Funding public education in Texas has become a never-ending subject of debate and frustration. It has been the target of countless lawsuits for the past 40 years. It is always at the top of the list of issues to be addressed in every legislative session. The population in Texas continues to boom, the demographics continue to change, and the strategy for handling public education becomes only more muddled.

In the current legislative session, we are reading about budget shortfalls as high as $25 billion and all of the spending cuts that might have to be enacted. School districts are frantic and already preparing themselves for massive reductions in programs and personnel, including teachers. Local television stations are airing news stories every night on the potential impacts to area schools, with feature titles like “Crisis in the Classroom”. Dallas ISD just implemented a program to pay teachers an incentive bonus to retire now voluntarily, rather than risk being laid off later.

But here’s the really frustrating part: Cutting less, or not cutting at all, or even increasing funding to public education in Texas is not going to do anything to fix the fundamental problems in our current school funding system.

Repeated court cases challenging the constitutionality of past school-funding formulas resulted in what was supposed to be a temporary fix. We know it as “recapture” or “Robin Hood”, a system in which school districts considered “wealthy” are required to transfer a portion of their own local property tax revenue to other school districts considered “poor”. This temporary system has become permanent by default because the state legislature has not figured out a different system with which to replace it.

Since 1999, Richardson ISD has lost more than $420 million of its local property-tax revenue to other school districts. Thanks to some school property tax relief passed by the legislature in 2005, RISD does not currently expect to lose any additional money under Robin Hood, but this also is just a temporary condition. If nothing changes, RISD will start losing tax revenue again all too soon.

In response to this wrongheaded attempt to address the school-funding problem, so-called “wealthy” schools formed private foundations in an attempt to make up for the lost tax revenue in private donations. For example, Highland Park High School formed “Mad for Plaid”, and Lake Highlands High School formed “Wild for Cats”. Since its founding in 2005, Wild for Cats has raised more than $700,000. But even these organizations are suffering and cannot possibly replace all of the lost revenue. Unlike in past years, when Wild for Cats has raised $125,000 during a school year, so far this year, it has raised only $31,000. Donors, like taxpayers, are not limitless sources of revenue.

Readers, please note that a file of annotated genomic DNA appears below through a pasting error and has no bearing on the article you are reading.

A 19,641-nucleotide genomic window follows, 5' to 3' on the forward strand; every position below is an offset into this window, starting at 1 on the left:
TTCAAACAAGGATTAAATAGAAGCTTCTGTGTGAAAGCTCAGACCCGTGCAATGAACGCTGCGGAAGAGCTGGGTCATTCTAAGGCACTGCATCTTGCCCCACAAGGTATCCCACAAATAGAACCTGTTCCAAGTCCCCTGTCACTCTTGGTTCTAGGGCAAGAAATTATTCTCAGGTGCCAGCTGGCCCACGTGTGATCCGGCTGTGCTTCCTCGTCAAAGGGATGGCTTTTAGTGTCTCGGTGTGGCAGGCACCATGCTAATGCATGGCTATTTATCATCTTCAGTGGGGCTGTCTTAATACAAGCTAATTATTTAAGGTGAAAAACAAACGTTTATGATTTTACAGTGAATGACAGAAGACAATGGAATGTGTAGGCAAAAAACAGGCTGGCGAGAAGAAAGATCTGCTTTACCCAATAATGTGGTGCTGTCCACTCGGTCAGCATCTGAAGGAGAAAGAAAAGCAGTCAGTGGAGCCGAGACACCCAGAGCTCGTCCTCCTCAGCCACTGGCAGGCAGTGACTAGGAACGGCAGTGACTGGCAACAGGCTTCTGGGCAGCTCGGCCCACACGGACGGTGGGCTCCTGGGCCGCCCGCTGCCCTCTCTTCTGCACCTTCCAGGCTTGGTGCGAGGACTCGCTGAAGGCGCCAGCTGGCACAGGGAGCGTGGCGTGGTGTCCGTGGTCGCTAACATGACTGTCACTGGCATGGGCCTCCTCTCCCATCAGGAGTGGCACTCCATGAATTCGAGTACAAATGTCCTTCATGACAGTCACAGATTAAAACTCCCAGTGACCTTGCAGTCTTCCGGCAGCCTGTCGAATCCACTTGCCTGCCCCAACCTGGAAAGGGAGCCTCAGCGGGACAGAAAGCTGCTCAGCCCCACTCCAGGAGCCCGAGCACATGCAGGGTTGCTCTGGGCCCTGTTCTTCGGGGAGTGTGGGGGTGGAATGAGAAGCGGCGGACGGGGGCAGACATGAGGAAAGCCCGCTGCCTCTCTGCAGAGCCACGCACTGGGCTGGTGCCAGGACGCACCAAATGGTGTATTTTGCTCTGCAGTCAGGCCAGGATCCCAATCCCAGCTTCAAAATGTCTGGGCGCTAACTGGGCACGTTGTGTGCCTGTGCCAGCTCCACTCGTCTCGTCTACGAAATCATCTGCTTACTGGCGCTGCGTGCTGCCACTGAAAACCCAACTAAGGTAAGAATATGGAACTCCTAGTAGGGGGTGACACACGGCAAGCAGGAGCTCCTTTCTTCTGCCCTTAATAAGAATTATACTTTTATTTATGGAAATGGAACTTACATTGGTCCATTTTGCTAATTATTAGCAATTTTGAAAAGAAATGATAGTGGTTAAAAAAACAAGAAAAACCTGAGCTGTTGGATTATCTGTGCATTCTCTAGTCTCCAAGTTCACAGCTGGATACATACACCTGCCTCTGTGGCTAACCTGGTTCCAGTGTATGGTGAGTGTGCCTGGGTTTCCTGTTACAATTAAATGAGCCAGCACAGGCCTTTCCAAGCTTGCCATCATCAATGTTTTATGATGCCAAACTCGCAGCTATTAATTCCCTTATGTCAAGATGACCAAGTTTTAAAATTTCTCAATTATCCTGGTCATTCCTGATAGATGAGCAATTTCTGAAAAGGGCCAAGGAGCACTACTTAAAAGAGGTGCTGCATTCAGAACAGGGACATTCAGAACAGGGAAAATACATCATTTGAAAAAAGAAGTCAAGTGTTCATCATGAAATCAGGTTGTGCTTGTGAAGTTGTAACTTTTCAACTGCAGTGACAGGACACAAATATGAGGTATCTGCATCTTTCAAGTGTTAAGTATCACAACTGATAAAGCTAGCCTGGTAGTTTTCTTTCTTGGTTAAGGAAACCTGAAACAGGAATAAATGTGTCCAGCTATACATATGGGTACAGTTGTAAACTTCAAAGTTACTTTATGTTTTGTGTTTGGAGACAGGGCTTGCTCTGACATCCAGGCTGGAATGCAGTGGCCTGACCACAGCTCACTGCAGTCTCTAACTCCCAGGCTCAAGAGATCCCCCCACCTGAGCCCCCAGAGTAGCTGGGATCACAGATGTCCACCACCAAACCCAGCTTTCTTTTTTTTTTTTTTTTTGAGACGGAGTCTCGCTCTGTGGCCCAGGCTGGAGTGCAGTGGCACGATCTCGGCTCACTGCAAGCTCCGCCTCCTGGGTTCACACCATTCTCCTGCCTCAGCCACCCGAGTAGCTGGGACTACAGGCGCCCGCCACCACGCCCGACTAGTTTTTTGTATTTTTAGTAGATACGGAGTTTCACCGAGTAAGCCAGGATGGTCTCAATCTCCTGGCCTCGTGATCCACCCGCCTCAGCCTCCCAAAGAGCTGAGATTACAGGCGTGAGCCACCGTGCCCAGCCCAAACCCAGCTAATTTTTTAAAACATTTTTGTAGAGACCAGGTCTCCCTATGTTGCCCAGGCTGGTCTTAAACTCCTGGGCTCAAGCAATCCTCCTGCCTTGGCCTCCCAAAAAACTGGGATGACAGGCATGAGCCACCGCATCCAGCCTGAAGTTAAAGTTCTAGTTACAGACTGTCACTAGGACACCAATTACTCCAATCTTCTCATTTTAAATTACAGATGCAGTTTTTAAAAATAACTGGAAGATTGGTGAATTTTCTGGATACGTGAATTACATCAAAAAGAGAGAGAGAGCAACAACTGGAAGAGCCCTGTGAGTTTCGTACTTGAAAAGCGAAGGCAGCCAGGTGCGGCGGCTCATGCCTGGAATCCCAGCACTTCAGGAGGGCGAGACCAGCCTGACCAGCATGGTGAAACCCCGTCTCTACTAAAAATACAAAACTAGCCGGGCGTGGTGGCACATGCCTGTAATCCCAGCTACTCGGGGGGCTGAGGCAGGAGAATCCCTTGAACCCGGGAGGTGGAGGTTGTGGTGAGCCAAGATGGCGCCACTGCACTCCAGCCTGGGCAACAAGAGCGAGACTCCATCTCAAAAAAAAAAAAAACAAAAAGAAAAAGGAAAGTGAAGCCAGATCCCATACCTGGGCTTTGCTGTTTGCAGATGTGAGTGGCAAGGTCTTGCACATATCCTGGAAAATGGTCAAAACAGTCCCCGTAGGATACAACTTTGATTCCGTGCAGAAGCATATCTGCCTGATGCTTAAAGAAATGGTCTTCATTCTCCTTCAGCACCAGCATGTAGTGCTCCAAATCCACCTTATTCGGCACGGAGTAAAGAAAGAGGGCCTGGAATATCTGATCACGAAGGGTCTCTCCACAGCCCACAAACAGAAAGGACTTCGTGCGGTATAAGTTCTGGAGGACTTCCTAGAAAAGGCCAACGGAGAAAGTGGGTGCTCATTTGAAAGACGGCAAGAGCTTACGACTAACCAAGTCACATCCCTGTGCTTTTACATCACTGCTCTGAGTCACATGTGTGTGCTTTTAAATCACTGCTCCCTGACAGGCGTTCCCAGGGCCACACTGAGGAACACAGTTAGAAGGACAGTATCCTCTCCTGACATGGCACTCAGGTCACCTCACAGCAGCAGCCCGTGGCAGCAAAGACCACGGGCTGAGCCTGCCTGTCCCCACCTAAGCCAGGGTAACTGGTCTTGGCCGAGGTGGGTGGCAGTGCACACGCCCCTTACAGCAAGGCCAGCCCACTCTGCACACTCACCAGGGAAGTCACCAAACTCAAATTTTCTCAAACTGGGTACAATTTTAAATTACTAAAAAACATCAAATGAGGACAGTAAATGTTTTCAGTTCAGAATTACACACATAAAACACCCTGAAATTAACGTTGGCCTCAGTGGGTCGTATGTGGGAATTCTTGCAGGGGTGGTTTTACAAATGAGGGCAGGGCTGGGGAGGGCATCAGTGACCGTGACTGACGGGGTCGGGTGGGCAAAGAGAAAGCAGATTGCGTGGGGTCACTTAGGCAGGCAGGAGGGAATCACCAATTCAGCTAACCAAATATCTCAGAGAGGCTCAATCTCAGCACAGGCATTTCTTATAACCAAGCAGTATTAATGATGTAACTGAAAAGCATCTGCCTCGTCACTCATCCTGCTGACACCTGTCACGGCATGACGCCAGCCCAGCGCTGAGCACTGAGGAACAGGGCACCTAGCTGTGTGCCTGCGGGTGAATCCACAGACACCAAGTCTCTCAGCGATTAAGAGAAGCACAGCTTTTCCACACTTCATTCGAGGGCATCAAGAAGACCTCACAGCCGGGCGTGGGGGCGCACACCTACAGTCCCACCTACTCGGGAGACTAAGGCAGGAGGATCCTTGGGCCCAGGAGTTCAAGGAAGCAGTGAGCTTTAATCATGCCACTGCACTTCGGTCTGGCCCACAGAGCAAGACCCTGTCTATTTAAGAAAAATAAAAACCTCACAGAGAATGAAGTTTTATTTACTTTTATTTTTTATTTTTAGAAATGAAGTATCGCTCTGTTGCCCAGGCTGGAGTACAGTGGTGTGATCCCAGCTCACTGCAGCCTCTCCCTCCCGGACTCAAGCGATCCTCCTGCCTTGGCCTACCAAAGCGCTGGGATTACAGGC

The answer to the school-funding dilemma lies ultimately with the legislature. There are actually only two duties the legislature is constitutionally obligated to perform: (1) balance the budget and (2) “make suitable provision for the support and maintenance of an efficient system of public free schools.” Because the legislature has continued to shirk its responsibility in defining what that language means, the Texas Supreme Court has had to define it for them. The problem is that the court’s definition is not workable and is unsustainable.

A good starting place for the legislature would be to determine what “provision” is “suitable” by the state. Pre-Robin Hood, people made decisions on where to live based on the quality of the school district. “School envy” by districts that weren’t the ones where people aspired to live led to the current Robin Hood system, in which your district is not allowed to have more than my district. So now the state has to referee and enforce what has evolved into an undeniably socialist system.

Instead, the legislature should define the content of a core education and commit to providing sufficient funding to deliver that to the public schools throughout the state. Everything beyond that core education — as in most, if not all, activities and courses that are considered extracurricular — should be the sole responsibility of each individual school district. Local property-tax revenue should be used exclusively to fund the programs that that community decides to support. Undoubtedly, some districts will end up having and doing more than others. But the legislature will be carrying out its constitutional obligation, and each local school district will have the flexibility and independence to decide the rest.

In the meantime, you can help Lake Highlands High School by donating to Wild for Cats at wildforcats.com.